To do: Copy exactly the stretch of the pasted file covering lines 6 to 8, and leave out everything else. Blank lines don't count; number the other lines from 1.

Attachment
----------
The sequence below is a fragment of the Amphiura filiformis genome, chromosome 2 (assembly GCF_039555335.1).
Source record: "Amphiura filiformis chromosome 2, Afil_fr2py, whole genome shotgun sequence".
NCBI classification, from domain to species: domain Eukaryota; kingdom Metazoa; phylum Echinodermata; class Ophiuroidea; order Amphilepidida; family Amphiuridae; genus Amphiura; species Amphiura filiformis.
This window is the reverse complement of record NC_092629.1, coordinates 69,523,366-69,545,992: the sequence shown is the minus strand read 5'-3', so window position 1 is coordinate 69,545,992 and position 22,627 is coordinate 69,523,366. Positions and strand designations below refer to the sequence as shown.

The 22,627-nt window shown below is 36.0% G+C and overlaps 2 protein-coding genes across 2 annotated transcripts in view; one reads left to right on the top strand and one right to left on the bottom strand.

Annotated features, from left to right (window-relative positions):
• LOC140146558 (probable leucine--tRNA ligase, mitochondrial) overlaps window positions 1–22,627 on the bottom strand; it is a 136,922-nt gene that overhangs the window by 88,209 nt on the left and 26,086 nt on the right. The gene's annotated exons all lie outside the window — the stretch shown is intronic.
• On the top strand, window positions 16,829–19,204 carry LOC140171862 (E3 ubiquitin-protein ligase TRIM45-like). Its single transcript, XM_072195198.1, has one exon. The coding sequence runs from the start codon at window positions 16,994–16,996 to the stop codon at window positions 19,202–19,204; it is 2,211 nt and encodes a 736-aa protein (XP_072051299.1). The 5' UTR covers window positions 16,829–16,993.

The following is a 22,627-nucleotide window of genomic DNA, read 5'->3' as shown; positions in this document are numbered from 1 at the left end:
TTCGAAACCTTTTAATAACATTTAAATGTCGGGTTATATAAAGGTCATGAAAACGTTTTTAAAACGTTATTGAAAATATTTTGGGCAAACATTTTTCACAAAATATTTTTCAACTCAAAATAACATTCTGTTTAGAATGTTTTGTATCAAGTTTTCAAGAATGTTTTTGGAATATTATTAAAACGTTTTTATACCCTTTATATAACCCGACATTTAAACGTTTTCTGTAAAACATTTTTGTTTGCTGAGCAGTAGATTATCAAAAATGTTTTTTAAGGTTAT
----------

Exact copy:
Annotated features, from left to right (window-relative positions):
• LOC140146558 (probable leucine--tRNA ligase, mitochondrial) overlaps window positions 1–22,627 on the bottom strand; it is a 136,922-nt gene that overhangs the window by 88,209 nt on the left and 26,086 nt on the right. The gene's annotated exons all lie outside the window — the stretch shown is intronic.
• On the top strand, window positions 16,829–19,204 carry LOC140171862 (E3 ubiquitin-protein ligase TRIM45-like). Its single transcript, XM_072195198.1, has one exon. The coding sequence runs from the start codon at window positions 16,994–16,996 to the stop codon at window positions 19,202–19,204; it is 2,211 nt and encodes a 736-aa protein (XP_072051299.1). The 5' UTR covers window positions 16,829–16,993.